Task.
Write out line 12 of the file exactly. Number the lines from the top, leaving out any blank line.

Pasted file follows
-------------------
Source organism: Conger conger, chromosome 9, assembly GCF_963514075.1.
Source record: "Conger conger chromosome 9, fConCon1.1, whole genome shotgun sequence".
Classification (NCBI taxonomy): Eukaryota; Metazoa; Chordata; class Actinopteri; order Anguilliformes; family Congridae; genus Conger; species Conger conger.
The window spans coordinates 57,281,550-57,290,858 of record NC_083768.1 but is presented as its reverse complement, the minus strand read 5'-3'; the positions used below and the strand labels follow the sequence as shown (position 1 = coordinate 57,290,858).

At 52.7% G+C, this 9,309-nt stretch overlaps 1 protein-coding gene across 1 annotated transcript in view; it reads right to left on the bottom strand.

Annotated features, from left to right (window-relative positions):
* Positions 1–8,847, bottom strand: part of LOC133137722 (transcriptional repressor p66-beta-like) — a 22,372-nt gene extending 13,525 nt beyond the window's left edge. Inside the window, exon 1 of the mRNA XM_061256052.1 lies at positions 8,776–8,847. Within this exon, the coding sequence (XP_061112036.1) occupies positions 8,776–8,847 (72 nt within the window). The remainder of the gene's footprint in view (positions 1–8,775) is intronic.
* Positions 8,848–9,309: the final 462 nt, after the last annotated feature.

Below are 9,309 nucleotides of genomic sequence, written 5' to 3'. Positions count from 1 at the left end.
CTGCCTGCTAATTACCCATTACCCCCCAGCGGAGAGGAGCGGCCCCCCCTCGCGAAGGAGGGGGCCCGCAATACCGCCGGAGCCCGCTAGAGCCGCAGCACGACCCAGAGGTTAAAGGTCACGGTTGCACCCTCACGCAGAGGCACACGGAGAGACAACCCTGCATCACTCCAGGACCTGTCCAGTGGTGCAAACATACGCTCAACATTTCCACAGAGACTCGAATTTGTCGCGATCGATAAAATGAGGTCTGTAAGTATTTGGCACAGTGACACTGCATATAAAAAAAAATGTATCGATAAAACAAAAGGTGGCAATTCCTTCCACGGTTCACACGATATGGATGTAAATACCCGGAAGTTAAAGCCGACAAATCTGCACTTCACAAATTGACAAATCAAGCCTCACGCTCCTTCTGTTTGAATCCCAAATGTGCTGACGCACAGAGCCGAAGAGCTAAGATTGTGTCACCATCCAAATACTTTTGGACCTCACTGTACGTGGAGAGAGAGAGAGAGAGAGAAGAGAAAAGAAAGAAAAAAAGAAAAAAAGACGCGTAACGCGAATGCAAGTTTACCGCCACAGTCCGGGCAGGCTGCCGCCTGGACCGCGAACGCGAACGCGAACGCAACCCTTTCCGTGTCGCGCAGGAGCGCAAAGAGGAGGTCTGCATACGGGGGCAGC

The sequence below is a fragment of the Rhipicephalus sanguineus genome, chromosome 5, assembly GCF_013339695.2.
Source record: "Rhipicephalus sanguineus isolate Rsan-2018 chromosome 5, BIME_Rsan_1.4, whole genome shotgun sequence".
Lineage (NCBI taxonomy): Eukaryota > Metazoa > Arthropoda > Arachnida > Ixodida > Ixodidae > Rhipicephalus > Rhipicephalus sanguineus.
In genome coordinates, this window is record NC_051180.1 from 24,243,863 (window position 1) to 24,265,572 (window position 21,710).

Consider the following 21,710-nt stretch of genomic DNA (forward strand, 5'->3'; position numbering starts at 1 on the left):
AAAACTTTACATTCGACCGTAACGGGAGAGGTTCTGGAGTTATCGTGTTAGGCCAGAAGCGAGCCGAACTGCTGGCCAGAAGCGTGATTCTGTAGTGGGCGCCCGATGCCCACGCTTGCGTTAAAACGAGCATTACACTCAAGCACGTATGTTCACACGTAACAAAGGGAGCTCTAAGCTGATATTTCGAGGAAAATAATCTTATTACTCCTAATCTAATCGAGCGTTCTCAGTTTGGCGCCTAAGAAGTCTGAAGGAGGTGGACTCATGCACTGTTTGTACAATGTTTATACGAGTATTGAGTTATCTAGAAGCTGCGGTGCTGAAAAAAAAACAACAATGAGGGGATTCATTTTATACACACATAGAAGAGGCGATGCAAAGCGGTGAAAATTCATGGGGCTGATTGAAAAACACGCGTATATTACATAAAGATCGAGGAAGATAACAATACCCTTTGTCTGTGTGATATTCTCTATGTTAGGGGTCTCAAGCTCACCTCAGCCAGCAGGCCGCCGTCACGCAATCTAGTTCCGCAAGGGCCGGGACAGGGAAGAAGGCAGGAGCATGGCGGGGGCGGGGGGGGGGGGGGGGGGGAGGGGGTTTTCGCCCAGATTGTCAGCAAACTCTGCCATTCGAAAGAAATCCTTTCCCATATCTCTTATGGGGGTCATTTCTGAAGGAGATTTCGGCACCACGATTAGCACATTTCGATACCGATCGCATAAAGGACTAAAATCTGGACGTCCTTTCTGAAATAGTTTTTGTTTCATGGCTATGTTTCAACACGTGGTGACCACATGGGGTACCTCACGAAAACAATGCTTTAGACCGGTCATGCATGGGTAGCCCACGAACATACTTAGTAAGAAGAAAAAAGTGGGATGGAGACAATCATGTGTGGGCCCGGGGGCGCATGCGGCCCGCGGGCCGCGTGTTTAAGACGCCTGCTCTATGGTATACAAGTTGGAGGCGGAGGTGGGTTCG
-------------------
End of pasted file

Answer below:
Source record: "Rhipicephalus sanguineus isolate Rsan-2018 chromosome 5, BIME_Rsan_1.4, whole genome shotgun sequence".